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Amputee war veteran skydives around Mount Everest

Legs lost but sky’s the limit

Vivek Chhetri Darjeeling Published 28.04.22, 12:55 AM
Hari Budha Magar (in black) skydiving around Mt Everest. Picture sourced from his Facebook page

Hari Budha Magar (in black) skydiving around Mt Everest. Picture sourced from his Facebook page

Hari Budha Magar may not have both legs. But he seems to have a pair of wings instead.

The 42-year-old British Gurkha veteran who had lost both his legs in an explosion in Afghanistan in 2011 skydived around Mt Everest on Tuesday and Wednesday to reportedly become the first double amputee to achieve this feat.


Magar, a Nepali citizen settled in England, sounded ecstatic while speaking to The Telegraph.

“I am happy that I could do a tandem skydive around Mt Everest yesterday and today (Tuesday and Wednesday). Three other veterans who are differently abled also completed the tandem skydive. There had been no instances of such a feat around Mt Everest before. We have created records,” Magar told this correspondent over the phone from near the Everest base camp.

The team included veterans Dean Bousfield, John Cart and Martyn Compton, who are also differently abled after suffering injuries in action.

The team flew in a helicopter to a height of around 23,000 feet before jumping down, strapped to a companion, to land on Syangboche airport which is currently defunct.

“The freefall took us just 10 minutes. Jumping with an oxygen bottle and in windy conditions was difficult. I did stumble when I landed,” said Magar.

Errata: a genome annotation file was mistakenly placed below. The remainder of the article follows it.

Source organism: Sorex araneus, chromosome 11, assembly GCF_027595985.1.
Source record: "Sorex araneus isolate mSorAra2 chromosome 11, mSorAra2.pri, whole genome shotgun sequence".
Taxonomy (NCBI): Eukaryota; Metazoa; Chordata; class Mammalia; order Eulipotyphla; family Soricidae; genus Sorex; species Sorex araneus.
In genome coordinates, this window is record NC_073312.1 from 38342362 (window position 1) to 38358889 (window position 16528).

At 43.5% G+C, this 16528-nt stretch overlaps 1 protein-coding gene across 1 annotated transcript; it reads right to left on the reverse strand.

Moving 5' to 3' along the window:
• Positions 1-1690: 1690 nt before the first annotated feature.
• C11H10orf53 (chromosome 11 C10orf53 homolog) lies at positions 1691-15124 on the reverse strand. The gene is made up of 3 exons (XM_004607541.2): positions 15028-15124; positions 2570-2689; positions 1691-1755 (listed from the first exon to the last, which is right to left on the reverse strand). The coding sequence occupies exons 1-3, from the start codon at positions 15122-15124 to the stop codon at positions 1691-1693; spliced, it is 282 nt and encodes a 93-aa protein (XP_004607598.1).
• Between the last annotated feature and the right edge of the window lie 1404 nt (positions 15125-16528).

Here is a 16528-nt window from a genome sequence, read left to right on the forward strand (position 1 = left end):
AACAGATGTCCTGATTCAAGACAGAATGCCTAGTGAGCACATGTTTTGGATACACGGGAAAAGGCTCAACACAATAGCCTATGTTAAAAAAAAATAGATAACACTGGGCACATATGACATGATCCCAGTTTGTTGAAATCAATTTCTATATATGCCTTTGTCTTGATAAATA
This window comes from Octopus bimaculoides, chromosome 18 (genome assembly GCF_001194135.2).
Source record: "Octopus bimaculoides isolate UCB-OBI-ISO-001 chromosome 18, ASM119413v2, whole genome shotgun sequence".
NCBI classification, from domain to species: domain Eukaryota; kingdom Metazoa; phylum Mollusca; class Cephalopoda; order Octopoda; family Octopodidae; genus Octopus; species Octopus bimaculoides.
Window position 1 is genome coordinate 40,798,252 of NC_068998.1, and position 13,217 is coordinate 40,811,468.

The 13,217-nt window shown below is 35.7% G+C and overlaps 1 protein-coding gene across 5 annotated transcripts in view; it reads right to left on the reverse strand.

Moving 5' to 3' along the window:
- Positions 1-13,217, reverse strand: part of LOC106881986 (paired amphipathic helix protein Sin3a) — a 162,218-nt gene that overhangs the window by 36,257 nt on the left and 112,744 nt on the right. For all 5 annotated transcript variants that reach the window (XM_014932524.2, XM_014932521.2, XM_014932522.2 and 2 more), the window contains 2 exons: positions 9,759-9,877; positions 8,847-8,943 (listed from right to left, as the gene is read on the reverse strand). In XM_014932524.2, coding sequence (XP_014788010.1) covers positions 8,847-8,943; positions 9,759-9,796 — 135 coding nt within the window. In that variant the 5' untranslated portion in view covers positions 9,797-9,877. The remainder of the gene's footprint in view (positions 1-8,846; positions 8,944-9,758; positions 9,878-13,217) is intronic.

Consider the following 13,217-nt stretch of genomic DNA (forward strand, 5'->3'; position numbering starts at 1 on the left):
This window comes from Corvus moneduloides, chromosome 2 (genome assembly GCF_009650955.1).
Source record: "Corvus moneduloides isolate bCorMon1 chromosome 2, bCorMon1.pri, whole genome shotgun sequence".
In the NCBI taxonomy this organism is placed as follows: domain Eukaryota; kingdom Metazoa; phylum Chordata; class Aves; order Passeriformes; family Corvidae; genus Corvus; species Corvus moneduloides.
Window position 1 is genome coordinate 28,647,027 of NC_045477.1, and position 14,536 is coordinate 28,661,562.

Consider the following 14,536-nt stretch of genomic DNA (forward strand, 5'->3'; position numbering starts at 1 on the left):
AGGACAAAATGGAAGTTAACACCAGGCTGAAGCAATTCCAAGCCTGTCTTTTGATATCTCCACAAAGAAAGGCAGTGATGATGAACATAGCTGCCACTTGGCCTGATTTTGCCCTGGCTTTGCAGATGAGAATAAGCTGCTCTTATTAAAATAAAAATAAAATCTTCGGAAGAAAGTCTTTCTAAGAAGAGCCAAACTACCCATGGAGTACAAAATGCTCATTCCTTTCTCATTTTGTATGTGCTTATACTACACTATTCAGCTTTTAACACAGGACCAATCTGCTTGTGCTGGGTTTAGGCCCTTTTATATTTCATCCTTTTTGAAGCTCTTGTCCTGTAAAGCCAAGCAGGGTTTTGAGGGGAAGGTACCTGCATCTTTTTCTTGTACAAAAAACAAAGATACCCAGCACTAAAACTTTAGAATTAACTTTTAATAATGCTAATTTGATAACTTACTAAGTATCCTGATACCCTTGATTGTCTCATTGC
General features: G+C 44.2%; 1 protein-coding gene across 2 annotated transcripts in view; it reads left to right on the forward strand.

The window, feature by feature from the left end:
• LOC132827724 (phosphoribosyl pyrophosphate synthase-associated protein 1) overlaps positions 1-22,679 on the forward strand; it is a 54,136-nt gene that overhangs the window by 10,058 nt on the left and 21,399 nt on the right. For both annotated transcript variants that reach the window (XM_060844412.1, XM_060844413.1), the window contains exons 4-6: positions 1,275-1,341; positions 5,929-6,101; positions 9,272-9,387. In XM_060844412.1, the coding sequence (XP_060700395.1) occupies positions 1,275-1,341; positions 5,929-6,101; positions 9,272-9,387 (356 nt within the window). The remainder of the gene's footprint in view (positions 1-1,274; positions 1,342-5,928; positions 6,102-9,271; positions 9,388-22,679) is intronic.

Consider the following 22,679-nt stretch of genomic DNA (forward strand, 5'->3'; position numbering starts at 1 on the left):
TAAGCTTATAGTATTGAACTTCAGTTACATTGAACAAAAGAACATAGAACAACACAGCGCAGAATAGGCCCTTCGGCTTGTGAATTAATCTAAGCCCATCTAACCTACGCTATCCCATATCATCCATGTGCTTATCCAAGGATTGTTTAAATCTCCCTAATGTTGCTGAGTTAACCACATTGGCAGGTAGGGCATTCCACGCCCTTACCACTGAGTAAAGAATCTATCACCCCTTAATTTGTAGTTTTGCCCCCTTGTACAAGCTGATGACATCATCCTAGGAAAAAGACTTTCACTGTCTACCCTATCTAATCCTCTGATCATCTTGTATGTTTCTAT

The jumps were facilitated by England-based Pilgrim Bandits, a military charity established in 2007 with the help of the UK Special Force members with the sole aim to help and inspire injured servicemen and women to live life to the fullest.

Sarah, the Duchess of York, was at the Heathrow airport in London to bid goodbye to the team on April 19.

Skydiving over the world’s highest mountain also sent a message to the Nepal government, which had banned differently abled people from climbing Mt Everest, in 2018.

That year, Magar had mortgaged his house to raise Rs 2.2 crore for the expedition. Magar and some others opposed Nepal’s decision with some moving the Supreme Court of Nepal to get the ban revoked. With the pandemic playing spoilsport, he couldn’t climb Everest till date.

Is Magar planning to climb Mt Everest? “Yes, of course. Next year,” he said.

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